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ARTICLE |

Two Appendices in One Person

Robert T. Morris
JAMA. 1911;LVI(7):528. doi:10.1001/jama.1911.02560070060029.
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ABSTRACT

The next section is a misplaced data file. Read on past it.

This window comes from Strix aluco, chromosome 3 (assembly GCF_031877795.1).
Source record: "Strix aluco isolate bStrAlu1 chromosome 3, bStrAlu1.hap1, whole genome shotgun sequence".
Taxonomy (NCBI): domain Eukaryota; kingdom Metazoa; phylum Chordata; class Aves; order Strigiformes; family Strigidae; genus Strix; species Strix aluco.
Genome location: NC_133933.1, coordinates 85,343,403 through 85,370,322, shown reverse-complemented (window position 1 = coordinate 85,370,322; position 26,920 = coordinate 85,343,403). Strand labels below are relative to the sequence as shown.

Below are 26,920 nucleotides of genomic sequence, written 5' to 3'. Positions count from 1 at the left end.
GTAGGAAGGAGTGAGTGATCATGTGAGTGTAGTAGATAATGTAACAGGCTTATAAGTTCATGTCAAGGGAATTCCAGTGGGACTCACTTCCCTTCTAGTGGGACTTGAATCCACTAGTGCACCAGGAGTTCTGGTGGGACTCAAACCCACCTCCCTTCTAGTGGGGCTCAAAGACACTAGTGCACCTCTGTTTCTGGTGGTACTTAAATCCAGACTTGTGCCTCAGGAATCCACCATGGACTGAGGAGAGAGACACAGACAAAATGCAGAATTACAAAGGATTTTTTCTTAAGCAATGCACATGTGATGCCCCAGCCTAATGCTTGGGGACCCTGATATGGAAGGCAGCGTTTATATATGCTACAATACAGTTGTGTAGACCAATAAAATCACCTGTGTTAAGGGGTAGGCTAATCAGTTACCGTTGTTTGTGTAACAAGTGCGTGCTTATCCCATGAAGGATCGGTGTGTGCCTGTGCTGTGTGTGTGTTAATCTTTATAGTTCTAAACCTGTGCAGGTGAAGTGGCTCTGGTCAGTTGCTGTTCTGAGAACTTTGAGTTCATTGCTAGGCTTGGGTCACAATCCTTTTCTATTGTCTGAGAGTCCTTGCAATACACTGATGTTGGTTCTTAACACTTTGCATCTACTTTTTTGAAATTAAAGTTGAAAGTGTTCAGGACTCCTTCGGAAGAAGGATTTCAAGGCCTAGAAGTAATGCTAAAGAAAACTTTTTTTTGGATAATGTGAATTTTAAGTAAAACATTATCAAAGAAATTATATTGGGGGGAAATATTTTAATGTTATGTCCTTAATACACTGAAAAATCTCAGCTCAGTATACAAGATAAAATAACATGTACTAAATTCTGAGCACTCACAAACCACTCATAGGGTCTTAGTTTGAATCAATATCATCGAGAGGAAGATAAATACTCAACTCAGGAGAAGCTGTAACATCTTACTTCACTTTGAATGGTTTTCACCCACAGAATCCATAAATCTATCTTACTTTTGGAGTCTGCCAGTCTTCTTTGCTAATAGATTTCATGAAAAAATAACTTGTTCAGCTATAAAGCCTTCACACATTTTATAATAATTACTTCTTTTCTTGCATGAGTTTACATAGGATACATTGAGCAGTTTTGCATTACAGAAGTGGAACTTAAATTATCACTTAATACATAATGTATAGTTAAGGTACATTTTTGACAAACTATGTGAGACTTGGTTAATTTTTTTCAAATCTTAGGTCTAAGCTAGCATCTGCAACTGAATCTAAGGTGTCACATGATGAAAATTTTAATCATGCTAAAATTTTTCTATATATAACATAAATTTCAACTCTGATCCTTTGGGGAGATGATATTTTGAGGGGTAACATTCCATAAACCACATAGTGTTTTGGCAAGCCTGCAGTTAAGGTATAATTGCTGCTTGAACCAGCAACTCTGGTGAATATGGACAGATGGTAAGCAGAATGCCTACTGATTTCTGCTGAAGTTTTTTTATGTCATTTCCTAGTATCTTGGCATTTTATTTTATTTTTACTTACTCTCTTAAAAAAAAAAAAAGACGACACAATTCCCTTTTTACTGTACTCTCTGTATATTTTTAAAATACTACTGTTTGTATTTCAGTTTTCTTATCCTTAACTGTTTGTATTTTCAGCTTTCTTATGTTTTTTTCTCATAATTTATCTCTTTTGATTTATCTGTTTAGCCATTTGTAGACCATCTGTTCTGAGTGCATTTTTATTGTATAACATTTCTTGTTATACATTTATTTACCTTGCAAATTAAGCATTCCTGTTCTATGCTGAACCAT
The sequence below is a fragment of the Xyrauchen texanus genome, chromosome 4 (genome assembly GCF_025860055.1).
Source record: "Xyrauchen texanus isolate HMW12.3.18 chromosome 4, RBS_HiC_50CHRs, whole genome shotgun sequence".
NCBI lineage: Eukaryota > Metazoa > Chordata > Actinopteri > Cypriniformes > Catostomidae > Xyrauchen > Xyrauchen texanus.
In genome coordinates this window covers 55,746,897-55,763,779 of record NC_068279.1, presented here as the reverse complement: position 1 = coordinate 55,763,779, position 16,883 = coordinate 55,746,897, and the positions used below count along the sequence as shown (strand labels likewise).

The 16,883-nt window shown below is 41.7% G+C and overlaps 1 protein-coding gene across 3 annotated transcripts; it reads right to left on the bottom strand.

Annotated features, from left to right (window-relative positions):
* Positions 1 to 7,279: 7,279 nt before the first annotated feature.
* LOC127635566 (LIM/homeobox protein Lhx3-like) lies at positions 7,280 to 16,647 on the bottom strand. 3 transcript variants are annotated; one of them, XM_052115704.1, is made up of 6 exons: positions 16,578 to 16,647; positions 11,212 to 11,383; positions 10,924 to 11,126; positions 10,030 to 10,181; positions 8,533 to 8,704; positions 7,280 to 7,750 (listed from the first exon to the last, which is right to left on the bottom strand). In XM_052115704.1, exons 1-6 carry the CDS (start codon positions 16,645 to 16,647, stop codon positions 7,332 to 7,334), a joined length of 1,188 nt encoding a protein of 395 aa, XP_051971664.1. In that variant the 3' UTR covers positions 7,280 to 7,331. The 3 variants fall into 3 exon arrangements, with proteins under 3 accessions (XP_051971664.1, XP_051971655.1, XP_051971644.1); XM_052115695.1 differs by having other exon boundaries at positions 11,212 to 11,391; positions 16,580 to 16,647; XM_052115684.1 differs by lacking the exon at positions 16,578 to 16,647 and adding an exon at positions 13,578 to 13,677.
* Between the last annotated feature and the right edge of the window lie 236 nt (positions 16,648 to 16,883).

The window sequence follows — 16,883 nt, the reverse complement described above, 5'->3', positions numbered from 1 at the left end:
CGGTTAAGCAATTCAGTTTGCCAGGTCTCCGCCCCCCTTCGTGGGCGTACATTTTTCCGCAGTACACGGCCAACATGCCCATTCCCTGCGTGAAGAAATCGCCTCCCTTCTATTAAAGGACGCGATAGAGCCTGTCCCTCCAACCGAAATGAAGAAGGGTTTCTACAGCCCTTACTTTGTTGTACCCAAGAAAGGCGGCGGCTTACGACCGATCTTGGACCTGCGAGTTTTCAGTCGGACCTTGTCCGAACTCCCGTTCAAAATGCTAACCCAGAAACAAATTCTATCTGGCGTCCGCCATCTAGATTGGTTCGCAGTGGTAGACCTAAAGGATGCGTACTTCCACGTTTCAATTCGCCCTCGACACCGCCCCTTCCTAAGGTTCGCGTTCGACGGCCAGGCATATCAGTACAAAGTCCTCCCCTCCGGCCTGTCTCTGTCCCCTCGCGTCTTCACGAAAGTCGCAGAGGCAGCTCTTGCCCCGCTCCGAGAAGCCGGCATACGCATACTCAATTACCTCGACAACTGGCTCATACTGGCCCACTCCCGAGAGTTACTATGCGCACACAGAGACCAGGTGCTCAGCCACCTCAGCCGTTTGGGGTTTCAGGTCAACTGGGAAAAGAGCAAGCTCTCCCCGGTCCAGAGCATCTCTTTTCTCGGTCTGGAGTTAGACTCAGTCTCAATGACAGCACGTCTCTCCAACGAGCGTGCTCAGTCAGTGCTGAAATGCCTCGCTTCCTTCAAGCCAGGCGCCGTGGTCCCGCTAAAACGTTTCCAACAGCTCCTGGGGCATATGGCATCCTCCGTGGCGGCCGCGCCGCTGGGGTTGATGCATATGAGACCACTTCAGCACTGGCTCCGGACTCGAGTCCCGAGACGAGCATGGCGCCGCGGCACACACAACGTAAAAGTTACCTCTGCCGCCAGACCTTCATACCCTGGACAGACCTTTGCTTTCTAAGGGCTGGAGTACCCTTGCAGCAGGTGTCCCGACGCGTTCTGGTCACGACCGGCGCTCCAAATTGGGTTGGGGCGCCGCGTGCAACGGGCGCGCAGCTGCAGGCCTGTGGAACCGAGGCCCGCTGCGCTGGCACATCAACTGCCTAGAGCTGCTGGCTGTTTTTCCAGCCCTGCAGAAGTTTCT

To the Editor:  —In The Journal, January 21, Dr. W. G. Young writes of a case in which he found two appendices in one individual, each appendix being well-defined and well-developed.Some years ago a patient was brought to me for operation for adhesions following an appendicitis operation. On opening the abdomen, I found an appendix about three inches long, containing two hard concretions, much to the surprise of another physician present, who stated that the year before he had stood by while the same patient was operated on in an acute attack, and had seen an appendix with three concretions removed. My explanation at the time was that probably the patient possessed an appendix six inches long originally, and the first operator had removed three inches with three concretions, the rest having escaped observation in the midst of acute inflammatory products. I do not know whether this was really

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